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Google agrees to pay $700 million in Play Store settlement

Google agrees to pay $700 million in Play Store settlement Photo: Google agrees to pay $700 million in Play Store settlement (GettyImages)

Google has agreed to a $700 million antitrust settlement, including changes to its Play app store, to resolve accusations of overcharging and anti-competitive practices, according to CNBC.

Under the terms filed in federal court, approximately 102 million U.S. consumers will receive a share of $630 million, with each eligible consumer getting at least $2, depending on their spending on the Google Play Store from August 16, 2016, to September 30, 2023. Additionally, Google will pay $70 million to states involved in the lawsuit.

The settlement mandates changes in Google's app store operations, including a five-year program extension allowing users to choose between Google's billing system and third-party payment channels and ensuring app developers can inform users about alternative billing systems and promotions. The agreement also requires Google to simplify the process of sideloading apps from third-party sources.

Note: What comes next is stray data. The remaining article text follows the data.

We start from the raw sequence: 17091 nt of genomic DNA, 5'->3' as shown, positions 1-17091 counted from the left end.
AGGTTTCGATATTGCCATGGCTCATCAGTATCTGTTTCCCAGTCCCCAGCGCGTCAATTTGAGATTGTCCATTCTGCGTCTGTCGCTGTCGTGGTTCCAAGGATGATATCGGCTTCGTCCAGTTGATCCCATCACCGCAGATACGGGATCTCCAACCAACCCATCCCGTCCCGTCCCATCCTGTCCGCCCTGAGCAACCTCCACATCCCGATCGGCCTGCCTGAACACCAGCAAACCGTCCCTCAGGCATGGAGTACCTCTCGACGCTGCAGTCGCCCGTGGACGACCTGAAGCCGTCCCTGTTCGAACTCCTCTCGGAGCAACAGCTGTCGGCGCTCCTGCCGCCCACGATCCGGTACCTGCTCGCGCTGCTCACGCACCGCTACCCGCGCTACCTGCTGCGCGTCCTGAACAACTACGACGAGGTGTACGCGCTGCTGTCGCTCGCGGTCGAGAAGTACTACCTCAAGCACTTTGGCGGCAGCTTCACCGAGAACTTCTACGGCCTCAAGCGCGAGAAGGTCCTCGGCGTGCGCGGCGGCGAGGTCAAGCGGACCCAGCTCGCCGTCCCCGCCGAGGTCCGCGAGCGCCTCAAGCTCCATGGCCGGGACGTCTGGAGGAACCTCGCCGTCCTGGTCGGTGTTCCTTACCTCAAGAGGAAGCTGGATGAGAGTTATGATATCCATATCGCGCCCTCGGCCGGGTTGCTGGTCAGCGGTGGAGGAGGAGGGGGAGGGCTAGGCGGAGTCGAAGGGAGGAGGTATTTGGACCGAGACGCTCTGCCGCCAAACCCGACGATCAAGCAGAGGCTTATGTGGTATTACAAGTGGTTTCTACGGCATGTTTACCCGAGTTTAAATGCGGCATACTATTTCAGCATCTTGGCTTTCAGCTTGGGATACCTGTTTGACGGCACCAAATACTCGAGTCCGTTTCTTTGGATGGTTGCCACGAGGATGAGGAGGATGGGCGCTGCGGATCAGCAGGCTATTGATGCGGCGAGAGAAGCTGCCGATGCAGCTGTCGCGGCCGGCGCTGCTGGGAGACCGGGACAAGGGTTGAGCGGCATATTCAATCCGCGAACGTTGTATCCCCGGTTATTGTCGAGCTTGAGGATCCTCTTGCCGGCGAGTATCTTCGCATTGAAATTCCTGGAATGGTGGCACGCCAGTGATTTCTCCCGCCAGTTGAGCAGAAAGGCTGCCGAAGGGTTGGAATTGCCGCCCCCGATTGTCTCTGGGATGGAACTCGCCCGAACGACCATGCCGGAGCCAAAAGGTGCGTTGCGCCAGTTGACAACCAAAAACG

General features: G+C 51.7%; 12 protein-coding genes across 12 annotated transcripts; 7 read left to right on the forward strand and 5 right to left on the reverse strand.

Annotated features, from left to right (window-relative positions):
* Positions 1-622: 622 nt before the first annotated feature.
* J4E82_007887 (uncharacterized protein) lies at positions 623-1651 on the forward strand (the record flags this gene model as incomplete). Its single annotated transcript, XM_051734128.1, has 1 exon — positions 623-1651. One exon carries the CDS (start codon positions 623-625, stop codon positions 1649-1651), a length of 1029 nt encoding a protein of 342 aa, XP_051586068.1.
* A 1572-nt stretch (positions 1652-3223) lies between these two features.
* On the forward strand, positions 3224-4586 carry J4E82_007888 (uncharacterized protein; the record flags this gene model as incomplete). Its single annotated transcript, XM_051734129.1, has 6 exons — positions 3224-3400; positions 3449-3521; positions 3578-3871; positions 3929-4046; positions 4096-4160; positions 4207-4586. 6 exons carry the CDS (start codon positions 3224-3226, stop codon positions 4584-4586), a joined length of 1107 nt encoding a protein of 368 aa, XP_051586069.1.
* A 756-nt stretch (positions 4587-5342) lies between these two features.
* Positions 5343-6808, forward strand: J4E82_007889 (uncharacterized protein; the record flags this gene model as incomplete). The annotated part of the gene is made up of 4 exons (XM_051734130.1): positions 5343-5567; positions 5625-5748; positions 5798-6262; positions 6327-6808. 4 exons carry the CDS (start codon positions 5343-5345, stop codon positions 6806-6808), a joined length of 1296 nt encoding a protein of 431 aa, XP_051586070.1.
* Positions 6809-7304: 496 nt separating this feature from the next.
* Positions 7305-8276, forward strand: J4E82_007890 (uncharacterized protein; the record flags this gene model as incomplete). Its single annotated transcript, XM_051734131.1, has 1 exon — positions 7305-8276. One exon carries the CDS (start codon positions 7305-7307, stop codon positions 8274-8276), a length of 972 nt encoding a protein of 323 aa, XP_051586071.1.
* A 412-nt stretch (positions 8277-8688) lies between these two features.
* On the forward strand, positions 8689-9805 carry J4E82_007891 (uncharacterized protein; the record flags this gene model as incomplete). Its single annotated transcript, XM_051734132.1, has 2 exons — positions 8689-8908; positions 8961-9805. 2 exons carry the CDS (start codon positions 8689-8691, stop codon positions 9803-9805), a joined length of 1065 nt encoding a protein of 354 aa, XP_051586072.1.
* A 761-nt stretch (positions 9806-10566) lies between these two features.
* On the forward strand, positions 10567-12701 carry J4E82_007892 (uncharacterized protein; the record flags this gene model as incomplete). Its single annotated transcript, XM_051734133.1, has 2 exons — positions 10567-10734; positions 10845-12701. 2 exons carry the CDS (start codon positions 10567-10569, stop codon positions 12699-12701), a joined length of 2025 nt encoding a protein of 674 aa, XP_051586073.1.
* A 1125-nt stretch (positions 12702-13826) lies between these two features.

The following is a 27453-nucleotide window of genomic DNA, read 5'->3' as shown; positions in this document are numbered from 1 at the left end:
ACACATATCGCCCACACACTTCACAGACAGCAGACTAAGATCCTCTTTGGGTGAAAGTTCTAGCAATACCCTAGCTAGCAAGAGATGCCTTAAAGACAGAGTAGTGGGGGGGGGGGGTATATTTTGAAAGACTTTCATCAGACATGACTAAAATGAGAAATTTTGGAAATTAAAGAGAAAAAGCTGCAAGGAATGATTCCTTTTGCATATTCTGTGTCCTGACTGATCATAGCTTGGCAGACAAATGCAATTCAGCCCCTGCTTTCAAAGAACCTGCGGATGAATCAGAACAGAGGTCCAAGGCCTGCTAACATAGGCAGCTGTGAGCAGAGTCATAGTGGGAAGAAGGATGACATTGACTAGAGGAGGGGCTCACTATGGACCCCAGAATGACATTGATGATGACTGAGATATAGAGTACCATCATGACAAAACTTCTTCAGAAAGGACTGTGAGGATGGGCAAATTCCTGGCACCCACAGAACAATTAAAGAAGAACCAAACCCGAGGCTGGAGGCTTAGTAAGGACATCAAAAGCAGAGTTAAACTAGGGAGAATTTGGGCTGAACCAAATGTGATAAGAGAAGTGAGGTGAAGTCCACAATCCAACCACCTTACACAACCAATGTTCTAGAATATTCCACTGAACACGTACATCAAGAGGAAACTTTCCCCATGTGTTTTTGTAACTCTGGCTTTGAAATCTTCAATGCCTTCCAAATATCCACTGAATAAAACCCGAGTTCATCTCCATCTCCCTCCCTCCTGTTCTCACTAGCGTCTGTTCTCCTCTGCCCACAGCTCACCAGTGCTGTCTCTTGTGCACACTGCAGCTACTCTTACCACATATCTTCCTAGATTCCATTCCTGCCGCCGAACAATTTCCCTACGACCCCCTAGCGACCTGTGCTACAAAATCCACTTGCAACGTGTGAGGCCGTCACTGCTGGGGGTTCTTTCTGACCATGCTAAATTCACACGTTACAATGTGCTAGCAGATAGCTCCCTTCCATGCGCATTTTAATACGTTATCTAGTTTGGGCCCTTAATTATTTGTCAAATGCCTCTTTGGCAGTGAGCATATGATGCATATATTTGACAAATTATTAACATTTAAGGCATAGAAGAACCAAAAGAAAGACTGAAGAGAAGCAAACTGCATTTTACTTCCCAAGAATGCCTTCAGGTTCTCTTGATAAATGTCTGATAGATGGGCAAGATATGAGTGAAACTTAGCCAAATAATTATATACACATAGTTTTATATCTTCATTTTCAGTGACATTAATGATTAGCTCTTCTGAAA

This agreement includes all 50 U.S. states, the District of Columbia, Puerto Rico, and the Virgin Islands.

Legal scrutiny

This settlement is the culmination of legal challenges against Google, accusing it of monopolistic practices in its app marketplace. The case gained momentum following a federal jury's decision last week declaring Google's app marketplace an illegal monopoly, a verdict stemming from a prolonged dispute with Epic Games, creator of Fortnite.

The lawsuit is part of broader legal challenges Google faces, including a high-profile antitrust case against its search business and another legal battle over its dominance in online advertising. These lawsuits allege that Google has abused its market position, making its search engine the default on various devices and potentially monopolizing online advertising.

Google's agreement to the settlement terms reflects ongoing legal scrutiny over its business practices in various domains, including search and digital advertising.